News: Guest Posts
Enter your DIY doghouse into a competition
There are a lot of elegant, strange and quirky doghouses out there. From straightforward shade providers to structures so tricked out they’d blend in on the Vegas Strip. Maybe because the scale is manageable and the perspective tenants are usually agreeable—especially on aesthetic issues—doghouses draw out the inner architect in us.
For too long your design-and-build efforts have gone unsung. But now the DIY Network wants to reward these backyard domiciles with more than a lonely howl. Enter your hand-crafted creation in the Best DIY Doggone Doghouse in Americz contest, and you could win the grand prize of a $500 Orvis gift card or a weekly prize of a DNA breed identification kit. So far there are canine cabins, palaces, pueblos and palapas entered in the contest—which runs through July 23. We’re hoping to feature photos of the winner in the September home-themed issue of Bark.
This is Natasha, our Labrador mix rescue, and she just turned one-year-old. She has loved water from day one, when we first got her she would try and get into her water bowl, so now it is all about the water, wherever we go there better be water!
—Jill Hayes, Palm Springs, Calif.
Send us your photos. Topics include Dog Is My Co-Pilot, My Dog Tickles My Funny Bone, or just about anything that captures your dog’s special something. Send the photo with a brief description, to firstname.lastname@example.org. Winners online receive a subscription (new or renewal) to Bark magazine. Winners in the magazine receive all that plus a snazzy Dog Is My Co-Pilot T-shirt.
News: JoAnna Lou
Ever find anything interesting when scooping?
Last month, an honest professional pooper scooper gained media attention for returning money left behind by a client’s dog. Steve Wilson was working at Karen Linn's house and found $58 in bills entwined in a pile of poop. The DoodyCalls Pet Waste removal worker promptly cleaned the bills and returned them to Linn. She offered Wilson a reward, which he declined, so in honor of her adopted pup, Fozzie, Linn decided to auction the bills on eBay to benefit the Humane Society of the United States.
According to the Association of Professional Animal Waste Specialists (APAWS), Wilson is the first pooper scooper to ever find and report cash in dog poop (at least the first to gain media attention anyway).
Ever since dogs entered my life, I find that I spend a lot of time looking at the ground. When you scoop poop on a regular basis you end up finding lots of random items this way. While walking the dogs one March, I once found a friend’s spare set of keys that had been unknowingly lost for months under the melting snow.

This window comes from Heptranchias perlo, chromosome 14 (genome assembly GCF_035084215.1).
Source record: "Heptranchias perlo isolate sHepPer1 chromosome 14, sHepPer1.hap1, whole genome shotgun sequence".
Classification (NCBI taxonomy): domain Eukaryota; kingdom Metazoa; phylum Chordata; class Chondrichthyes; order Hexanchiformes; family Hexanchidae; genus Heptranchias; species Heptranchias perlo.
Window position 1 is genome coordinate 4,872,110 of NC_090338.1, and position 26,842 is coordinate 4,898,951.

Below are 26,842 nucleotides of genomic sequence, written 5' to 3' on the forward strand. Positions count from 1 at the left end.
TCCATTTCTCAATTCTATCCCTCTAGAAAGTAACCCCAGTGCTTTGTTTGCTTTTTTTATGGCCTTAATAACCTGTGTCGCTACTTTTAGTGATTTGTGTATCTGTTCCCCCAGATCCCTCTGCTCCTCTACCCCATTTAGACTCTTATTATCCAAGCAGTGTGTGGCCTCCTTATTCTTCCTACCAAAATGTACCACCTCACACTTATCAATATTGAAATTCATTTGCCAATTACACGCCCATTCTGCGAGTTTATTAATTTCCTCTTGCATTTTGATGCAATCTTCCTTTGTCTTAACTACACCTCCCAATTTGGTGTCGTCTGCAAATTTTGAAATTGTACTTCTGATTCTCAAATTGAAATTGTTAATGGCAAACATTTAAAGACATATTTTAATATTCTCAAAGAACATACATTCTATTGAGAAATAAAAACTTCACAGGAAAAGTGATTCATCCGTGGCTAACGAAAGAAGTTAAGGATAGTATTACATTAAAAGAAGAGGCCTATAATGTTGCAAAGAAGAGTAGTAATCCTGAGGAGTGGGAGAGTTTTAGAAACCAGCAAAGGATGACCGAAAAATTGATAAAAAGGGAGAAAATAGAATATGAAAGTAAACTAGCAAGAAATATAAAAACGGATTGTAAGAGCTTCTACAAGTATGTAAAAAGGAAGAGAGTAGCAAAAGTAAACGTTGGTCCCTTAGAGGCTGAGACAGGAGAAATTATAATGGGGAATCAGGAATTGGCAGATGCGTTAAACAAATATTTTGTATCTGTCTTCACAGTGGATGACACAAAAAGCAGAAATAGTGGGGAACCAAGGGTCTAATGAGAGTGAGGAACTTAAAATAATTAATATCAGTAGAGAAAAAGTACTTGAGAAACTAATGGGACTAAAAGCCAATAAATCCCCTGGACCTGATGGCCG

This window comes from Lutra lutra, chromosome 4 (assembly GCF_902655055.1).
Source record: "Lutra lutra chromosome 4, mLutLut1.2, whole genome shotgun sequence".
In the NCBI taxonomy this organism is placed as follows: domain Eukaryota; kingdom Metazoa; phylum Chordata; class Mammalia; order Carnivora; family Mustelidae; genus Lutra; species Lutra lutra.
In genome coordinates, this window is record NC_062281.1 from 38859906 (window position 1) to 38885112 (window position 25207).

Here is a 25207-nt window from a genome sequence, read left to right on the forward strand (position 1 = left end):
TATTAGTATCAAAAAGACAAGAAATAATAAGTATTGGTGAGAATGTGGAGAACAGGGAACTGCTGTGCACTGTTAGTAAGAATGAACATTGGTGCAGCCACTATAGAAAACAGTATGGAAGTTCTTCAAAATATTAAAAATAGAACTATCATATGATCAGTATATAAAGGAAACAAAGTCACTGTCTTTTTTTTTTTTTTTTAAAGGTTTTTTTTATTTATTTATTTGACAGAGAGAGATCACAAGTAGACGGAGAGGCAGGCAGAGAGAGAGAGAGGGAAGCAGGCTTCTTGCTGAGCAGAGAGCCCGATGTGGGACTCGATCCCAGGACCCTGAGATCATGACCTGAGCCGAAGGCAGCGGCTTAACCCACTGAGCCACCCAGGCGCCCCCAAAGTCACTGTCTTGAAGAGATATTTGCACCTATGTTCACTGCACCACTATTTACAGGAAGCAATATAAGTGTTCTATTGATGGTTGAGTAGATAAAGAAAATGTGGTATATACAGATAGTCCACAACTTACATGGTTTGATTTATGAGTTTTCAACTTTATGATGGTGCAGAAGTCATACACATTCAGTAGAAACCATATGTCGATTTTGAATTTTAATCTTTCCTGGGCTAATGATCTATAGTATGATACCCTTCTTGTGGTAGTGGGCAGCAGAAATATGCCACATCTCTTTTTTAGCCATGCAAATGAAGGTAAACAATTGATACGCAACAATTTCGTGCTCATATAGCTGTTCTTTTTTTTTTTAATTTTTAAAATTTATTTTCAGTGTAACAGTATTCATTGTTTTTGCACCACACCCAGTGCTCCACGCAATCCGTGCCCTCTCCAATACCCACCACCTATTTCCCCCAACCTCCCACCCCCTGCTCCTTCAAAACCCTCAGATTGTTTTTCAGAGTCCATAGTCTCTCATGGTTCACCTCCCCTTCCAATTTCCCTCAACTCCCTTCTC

As for the poop itself, I usually inspect my dogs’ since it can be a good indicator of health, and I often end up finding pieces of missing household items like sponges and socks. I have yet to find anything valuable, which is a good thing!
What’s the most unusual thing you’ve found when scooping dog poop?
News: Karen B. London
What would you call your group?
A woman in my running group was going to band practice after our workout, and we were talking about her music as we left the track. (First we talked about her sweet new dog, Gray, but then we moved on to music.) She sings in a band made up of people she works with at W. L. Gore, which is a company that manufactures medical devices. Her band has had several names over the past year, but the one I liked best was The Distal Olives. “Distal” refers to being away from the heart, and an “Olive” in this case refers to a part used to make a catheter. I love the name because it sounds very funky and cool, but relates to their work. If you didn’t know they worked for W. L. Gore, there would be no way to associate “The Distal Olives” with medical devices.It got me thinking about what I would call a band if I were the lead singer and wanted a name with a dog theme. This, by the way, is a highly unlikely contingency, because along with virtually everyone else in my family, I am a horrendous singer. The names Three Dog Night and The Hounds of Soul are already taken. Here are some possibilities I came up with: The Great Danes Music Setters Music Pointers The Howlers Liver of Dreams The Beagles Music on a Leash Pavlov’s Bells The Nova Scotia Duck Tolling Retrievers The Dandie Dinmonts The Barkers Looking over my list, it appears that I am as good at generating band names as I am at singing. What would you call a band if you wanted the name to reflect your love of dogs?